Marnie this is such good news - all of it. The day care place is just the right timing - see someone is watching out for you xxx

    Great news about the diagnosis and so pleased that this evening, so far, has been more peaceful.

    I really hope you get some sleep tonight
    keep posting, thinking of you
     
  14. Hubbard

    Hubbard Registered User

    Jan 5, 2016
    2
    just a quicky,our caree is only 61 but she will speak gobbledegook non-stop and i give her three juicy fruit just to fill the void.when she came back from 2 weeks respite we found they didn't insist she got into a shower daily,or keep giving her knife & fork during her meal,so she came back smelly and skinny.i know you are doing a great job and i think it is you who are suffering the most.good luck.
     
  15. Amy in the US

    Amy in the US Registered User

    Feb 28, 2015
    4,619
    USA
    Marnie, thanks for coming back with updates. I'm glad to hear you seem to be getting a good response from the medical team.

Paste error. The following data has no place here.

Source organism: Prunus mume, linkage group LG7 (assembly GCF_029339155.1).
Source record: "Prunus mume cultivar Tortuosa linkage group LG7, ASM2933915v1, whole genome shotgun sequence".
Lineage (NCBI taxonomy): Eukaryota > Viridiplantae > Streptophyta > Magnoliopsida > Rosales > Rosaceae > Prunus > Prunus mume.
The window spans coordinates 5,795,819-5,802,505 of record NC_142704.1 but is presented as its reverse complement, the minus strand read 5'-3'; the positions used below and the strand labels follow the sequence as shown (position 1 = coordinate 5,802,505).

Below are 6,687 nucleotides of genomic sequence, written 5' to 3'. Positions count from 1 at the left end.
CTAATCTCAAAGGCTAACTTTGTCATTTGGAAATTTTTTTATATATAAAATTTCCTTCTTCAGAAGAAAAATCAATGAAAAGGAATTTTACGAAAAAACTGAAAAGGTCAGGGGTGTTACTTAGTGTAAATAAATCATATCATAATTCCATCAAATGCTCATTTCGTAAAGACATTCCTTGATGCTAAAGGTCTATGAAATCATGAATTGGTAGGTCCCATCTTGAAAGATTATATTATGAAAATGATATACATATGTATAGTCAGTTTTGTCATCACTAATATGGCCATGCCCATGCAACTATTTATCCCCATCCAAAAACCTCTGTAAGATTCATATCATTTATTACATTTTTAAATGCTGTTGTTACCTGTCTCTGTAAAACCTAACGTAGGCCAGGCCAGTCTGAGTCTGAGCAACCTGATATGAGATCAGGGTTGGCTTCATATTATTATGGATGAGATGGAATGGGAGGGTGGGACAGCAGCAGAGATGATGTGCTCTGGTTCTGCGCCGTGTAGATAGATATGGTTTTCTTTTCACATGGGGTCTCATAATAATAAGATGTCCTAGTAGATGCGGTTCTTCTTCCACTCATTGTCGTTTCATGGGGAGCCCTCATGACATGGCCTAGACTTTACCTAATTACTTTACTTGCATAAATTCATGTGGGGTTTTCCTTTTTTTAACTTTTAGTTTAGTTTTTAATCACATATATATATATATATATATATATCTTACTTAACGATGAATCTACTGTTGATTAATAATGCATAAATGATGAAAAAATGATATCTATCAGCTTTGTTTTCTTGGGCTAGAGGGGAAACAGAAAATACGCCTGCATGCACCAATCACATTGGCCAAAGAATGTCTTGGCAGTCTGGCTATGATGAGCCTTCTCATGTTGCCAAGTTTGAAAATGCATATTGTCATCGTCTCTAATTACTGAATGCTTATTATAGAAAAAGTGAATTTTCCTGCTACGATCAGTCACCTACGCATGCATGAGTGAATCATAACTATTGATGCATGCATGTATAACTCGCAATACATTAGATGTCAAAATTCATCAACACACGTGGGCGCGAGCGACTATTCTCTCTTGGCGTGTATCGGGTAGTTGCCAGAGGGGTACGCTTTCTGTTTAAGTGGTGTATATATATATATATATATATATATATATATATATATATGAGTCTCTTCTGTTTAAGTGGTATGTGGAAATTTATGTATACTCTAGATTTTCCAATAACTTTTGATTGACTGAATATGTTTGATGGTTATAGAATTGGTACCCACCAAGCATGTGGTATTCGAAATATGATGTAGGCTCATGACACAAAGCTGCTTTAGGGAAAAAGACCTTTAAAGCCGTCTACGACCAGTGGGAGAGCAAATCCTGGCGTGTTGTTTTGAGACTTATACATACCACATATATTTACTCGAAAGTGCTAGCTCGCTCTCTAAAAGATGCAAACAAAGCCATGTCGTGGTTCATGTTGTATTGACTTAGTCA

If it's okay to give your mum the paracetamol, then I'd give it a try.

    Excellent news on the possibility of day care, and good for you for booking it for next week. I hope it works out for you.

    And a diagnosis, and some support for you! That is all such good news, you ought to be able to hear me cheering all the way across the Atlantic.

    Others who are in the UK will know better than I, but I think Age UK and maybe some other agencies might offer carers cafes/groups, support groups, Singing for the Brain, maybe some other possibilities that might be of interest to you. Some care homes also offer support groups. Couldn't hurt to ask.

    Hope everyone in your house sleeps better tonight.
     
  16. Marnie63

    Marnie63 Registered User

    Dec 26, 2015
    1,612
    Hampshire